During the rainy season, which lasts from January to April, the world's largest salt flat -- Salar de Uyuni, in Bolivia -- turns into the world's largest mirror, reflecting heaven on Earth. Here a 4x4 car drives across the desert.
The rare cacti (Echinopsis tarijensis) sit in profile on Isla Inkahuasi with star trails in the sky during a long night exposure.
A rock formation, better known as the Stone Tree, lies in the middle of the Siloli desert and volcanic region of Potosi in southwestern Bolivia, on the Andes mountain range, near the Chilean border.
Tours are headed by guides who traverse the region without any roads to access geographic areas, such as lagoons, salt mines, rock formations and volcanoes. The region is known for its unpredictable climate and temperature changes, often providing snow in a small 1 kilometer area.
Reflection of Tunupa volcano and four-wheels drive trek across Salar de Uyuni, Bolivia.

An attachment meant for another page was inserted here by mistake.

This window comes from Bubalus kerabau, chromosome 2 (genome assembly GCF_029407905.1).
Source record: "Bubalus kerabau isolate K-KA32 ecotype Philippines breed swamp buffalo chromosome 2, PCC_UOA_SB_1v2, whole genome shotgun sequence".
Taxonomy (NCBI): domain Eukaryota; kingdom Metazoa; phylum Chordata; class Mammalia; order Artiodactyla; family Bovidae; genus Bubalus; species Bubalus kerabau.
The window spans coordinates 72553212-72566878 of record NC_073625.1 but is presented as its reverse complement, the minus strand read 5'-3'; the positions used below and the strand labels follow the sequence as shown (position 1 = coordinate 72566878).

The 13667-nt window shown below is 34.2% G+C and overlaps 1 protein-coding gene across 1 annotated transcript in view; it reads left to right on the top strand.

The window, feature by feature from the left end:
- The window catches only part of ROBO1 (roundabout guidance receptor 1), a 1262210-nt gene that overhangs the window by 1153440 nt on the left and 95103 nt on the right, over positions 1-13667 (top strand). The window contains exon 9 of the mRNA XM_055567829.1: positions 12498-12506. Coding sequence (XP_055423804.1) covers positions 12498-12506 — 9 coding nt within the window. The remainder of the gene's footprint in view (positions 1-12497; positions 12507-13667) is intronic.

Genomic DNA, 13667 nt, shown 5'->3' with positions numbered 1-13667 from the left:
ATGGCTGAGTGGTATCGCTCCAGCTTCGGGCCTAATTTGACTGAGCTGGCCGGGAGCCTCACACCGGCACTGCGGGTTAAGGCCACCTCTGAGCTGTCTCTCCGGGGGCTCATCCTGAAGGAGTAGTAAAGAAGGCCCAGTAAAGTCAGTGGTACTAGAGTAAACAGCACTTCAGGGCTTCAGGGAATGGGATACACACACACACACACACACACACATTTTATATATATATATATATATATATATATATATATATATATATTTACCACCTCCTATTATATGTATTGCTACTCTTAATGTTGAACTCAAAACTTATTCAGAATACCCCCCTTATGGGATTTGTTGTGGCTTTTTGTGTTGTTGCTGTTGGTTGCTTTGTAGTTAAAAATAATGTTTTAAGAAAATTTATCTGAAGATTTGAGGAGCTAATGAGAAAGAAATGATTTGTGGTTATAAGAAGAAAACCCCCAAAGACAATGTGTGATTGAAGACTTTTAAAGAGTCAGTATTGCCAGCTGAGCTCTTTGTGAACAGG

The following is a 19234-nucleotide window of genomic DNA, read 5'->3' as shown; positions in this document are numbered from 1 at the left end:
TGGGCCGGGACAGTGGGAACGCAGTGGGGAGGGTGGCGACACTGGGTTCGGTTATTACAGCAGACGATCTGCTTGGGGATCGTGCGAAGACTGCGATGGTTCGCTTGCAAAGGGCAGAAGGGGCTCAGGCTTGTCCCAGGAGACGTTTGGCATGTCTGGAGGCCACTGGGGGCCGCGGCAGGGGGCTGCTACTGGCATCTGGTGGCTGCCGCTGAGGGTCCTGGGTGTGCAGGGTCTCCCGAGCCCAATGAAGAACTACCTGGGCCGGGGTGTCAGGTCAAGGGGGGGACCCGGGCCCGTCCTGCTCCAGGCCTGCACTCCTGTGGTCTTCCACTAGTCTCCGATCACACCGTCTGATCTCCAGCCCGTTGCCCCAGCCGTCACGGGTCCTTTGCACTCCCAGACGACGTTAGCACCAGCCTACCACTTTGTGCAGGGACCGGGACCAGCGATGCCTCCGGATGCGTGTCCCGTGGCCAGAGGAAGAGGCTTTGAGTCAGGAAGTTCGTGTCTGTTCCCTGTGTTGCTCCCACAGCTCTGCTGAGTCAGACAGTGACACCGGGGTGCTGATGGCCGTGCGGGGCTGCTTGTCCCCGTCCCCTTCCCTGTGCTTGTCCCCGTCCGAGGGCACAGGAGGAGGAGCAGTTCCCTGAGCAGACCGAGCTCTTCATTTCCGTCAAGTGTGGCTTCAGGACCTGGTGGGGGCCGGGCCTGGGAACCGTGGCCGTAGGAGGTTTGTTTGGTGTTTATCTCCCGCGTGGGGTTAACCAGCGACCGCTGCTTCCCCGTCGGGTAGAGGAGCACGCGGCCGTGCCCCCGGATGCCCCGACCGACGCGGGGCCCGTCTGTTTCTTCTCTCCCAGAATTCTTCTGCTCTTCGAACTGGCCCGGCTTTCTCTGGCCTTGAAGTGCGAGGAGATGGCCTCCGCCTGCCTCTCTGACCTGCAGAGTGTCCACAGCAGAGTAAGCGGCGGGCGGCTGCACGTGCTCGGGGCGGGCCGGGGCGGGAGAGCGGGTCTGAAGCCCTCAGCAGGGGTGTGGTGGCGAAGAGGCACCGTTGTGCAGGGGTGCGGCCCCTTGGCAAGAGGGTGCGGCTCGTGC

Laguna Colorada at the Eduardo Avaroa Andean Fauna National Reserve, with James' flamingos. The salt lake contains borax islands, whose white color contrasts with the reddish color of its waters, which is caused by red sediments and pigmentation of some algae.
A hotel in the southwest Bolivian desert. Elevation is 3,653 meters (nearly 12,000 feet).
During the rainy season, Salar De Uyuni becomes saturated with over several centimeters water.
Salt workers break up the surface salts for collection.
At sunset, the salt sits in mounds to dry.
Floating crystals of salt.
Crystals of salt.
Salt Workers Feet
Cacti on Isla de los Pescadores in the Salar de Uyuni salt flats.
Salar de Uyuni salt flats.
Flamingoes on salt flats.